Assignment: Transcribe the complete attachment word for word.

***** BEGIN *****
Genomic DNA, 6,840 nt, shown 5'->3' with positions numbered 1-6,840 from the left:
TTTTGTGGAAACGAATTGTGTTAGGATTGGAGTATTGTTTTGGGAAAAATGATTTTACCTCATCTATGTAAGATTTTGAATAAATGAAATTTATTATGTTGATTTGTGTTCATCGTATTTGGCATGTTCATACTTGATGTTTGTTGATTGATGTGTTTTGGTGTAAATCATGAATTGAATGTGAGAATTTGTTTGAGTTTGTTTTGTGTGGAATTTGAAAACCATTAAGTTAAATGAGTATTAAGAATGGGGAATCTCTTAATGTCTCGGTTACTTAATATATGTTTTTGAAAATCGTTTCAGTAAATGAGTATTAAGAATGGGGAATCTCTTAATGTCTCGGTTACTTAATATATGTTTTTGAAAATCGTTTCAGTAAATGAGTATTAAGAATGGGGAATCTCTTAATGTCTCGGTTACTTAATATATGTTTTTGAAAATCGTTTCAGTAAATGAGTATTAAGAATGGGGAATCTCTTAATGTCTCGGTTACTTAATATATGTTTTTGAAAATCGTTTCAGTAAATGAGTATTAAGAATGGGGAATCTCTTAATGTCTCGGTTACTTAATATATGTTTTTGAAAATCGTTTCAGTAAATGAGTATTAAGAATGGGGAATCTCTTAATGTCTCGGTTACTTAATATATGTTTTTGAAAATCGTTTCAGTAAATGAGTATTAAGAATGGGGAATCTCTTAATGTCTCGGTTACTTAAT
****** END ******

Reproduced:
Genomic DNA, 6,840 nt, shown 5'->3' with positions numbered 1-6,840 from the left:
TTTTGTGGAAACGAATTGTGTTAGGATTGGAGTATTGTTTTGGGAAAAATGATTTTACCTCATCTATGTAAGATTTTGAATAAATGAAATTTATTATGTTGATTTGTGTTCATCGTATTTGGCATGTTCATACTTGATGTTTGTTGATTGATGTGTTTTGGTGTAAATCATGAATTGAATGTGAGAATTTGTTTGAGTTTGTTTTGTGTGGAATTTGAAAACCATTAAGTTAAATGAGTATTAAGAATGGGGAATCTCTTAATGTCTCGGTTACTTAATATATGTTTTTGAAAATCGTTTCAGTAAATGAGTATTAAGAATGGGGAATCTCTTAATGTCTCGGTTACTTAATATATGTTTTTGAAAATCGTTTCAGTAAATGAGTATTAAGAATGGGGAATCTCTTAATGTCTCGGTTACTTAATATATGTTTTTGAAAATCGTTTCAGTAAATGAGTATTAAGAATGGGGAATCTCTTAATGTCTCGGTTACTTAATATATGTTTTTGAAAATCGTTTCAGTAAATGAGTATTAAGAATGGGGAATCTCTTAATGTCTCGGTTACTTAATATATGTTTTTGAAAATCGTTTCAGTAAATGAGTATTAAGAATGGGGAATCTCTTAATGTCTCGGTTACTTAATATATGTTTTTGAAAATCGTTTCAGTAAATGAGTATTAAGAATGGGGAATCTCTTAATGTCTCGGTTACTTAAT